“Software that provides a method of managing your website is commonly called a CMS or ‘Content Management System.’ Many blogging software programs are considered a specific type of CMS. They provide the features required to create and maintain a blog, and can make publishing on the Internet as simple as writing an article, giving it a title, and organizing it under (one or more) categories…. WordPress is one such advanced blogging tool and it provides a rich set of features. Through its Administration Panels, you can set options for the behavior and presentation of your weblog. Via these Administration Panels, you can easily compose a blog post, push a button, and be published on the Internet, instantly!” (from “Introduction to Blogging” on WordPress site)

Starter Links: WordPress home page

Nicholas Dames, “Wave-Theories and Affective Physiologies: The Cognitive Strain in Victorian Novel Theories” (2004)

Article that studies a “wave-theory of novelistic affect,” according to which novel-reading is an experience characterized by “continual oscillation between ‘relaxing’ subplots … and the more rigidly hermeneutic drives of suspense and revelation that create a particularly rapt, if necessarily short-lived, form of attentiveness”:

“The picture given us by this body of theory is of reading as an automatic performance; it is less a conscious construal of meaning, as in contemporary reader-response theory, than a submission to the rhythms of the text. Thus E. S. Dallas’s description of reading as similar to musical performance: “Many lines of action which when first attempted require to be carried on by distinct efforts of volition become through practice mechanical, involuntary movements of which we are wholly unaware. In the act of reading we find the mind similarly at work for us, with a mechanical ease that is independent of our care….” Reading is, in short, reflexive: it is an act with ties closer to the autonomic actions of the body and spinal column than to higher cortical activities, since to read well is no longer to pay attention to the act of reading. It is the task of the physiologized critic, therefore, to bring into consciousness what (during the act of reading itself) is less than conscious–to elucidate the rhythms of automatic cognition that different literary forms configure differently.” (from article)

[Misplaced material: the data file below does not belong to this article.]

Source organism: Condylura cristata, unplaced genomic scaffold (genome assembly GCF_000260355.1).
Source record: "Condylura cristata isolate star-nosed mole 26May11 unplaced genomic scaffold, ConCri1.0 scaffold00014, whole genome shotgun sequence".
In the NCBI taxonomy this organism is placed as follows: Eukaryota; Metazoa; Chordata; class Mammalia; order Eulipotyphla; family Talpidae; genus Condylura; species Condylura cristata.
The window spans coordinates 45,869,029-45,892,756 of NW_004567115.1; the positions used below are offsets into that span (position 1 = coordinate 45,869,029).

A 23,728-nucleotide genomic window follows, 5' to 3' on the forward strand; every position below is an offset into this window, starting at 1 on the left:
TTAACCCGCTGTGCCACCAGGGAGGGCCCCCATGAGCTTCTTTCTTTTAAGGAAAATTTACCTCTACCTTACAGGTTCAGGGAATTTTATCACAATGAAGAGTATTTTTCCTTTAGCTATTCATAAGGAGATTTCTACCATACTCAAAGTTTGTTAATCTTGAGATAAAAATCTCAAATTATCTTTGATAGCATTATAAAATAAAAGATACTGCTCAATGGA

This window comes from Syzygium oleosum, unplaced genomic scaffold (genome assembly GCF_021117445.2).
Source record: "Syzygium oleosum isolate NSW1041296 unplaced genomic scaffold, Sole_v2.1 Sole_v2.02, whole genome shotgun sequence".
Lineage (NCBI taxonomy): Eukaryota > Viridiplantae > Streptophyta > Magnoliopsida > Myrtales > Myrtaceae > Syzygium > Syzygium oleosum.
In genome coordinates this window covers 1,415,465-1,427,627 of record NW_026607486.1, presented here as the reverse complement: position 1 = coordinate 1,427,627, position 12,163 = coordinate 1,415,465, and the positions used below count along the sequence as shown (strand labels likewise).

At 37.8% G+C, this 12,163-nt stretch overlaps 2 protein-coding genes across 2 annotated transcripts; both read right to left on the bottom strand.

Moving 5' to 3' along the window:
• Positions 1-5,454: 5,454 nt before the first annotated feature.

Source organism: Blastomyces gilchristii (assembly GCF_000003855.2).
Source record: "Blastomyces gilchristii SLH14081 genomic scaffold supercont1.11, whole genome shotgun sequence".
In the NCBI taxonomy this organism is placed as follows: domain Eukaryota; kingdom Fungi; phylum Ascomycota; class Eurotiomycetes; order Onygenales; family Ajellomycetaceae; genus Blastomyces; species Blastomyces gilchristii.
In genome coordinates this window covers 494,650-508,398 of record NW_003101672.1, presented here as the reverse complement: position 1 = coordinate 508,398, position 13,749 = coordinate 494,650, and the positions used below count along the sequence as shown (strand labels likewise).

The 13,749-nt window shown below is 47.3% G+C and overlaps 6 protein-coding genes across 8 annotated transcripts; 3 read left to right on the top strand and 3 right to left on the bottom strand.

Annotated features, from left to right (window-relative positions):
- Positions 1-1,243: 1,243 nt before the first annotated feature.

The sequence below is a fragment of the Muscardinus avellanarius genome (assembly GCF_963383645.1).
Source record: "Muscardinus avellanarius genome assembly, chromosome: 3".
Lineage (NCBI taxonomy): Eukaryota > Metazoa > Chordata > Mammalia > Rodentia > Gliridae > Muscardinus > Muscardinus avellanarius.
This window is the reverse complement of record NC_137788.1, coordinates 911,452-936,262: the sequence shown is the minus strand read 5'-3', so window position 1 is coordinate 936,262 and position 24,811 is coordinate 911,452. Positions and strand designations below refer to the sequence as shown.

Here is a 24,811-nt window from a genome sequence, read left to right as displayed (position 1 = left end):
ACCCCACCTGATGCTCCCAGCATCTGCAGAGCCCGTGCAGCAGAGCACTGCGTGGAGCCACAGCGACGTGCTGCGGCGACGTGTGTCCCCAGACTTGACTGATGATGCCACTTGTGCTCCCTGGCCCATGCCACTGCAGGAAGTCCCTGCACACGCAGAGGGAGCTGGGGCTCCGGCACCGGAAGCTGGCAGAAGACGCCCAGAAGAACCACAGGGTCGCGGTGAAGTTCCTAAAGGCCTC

Starter Links & References: Print article, Victorian Studies 46.2 (2004): 206-216 | Online version in Project Muse (requires institutional subscription)

Mihaly Csikszentmihalyi, Flow: The Psychology of Optimal Experience (1991)

Book that studies the experience of “concentration and deep experience” as opposed to that of distracted browsing or skimming:

“For more than two decades Mihaly Csikszentmihalyi has been studying states of ‘optimal experience’—those times when people report feelings of concentration and deep enjoyment. These investigations have revealed that what makes experience genuinely satisfying is a state of consciousness called flow—a state of concentration so focused that it amounts to absolute absorption in an activity. People typically feel strong, alert, in effortless control, unselfconscious, and at the peak of their abilities. Both the sense of time and emotional problems seem to disappear, and there is an exhilarating feeling of transcendence…. With such goals, we learn to order the information that enters consciousness and thereby improve the quality of our lives.” (from publisher’s blurb on back cover)

Starter Links or References: Flow: The Psychology of Optimal Experience (New York: Harper Perennial, 1991) | Amazon.com “inside this book” excerpts

Writing and the Digital Life

Group blog of writers working in digital new media:

”... collaborative transdisciplinary blog about the impact of digital technologies upon writing and lived experience. We talk about writing and reading in the context of ‘new and old’ media, transliteracy, craft, art, process and practice, social networks, cooperation and collaboration, narrative and memory, human computer interaction, imagination, nature, mind, body, and spirit.” (from home page)

Starter Links: Home page

Electronic Literature Organization (ELO)

Non-profit organization that promotes the writing, reading, publishing, teaching, and preservation of creative “born-digital” works of literature:

“What is Electronic Literature?
The term refers to works with important literary aspects that take advantage of the capabilities and contexts provided by the stand-alone or networked computer. Within the broad category of electronic literature are several forms and threads of practice, some of which are:

  • Hypertext fiction and poetry, on and off the Web
  • Kinetic poetry presented in Flash and using other platforms
  • Computer art installations which ask viewers to read them or otherwise have literary aspects
  • Conversational characters, also known as chatterbots
  • Interactive fiction
  • Novels that take the form of emails, SMS messages, or blogs
  • Poems and stories that are generated by computers, either interactively or based on parameters given at the beginning
  • Collaborative writing projects that allow readers to contribute to the text of a work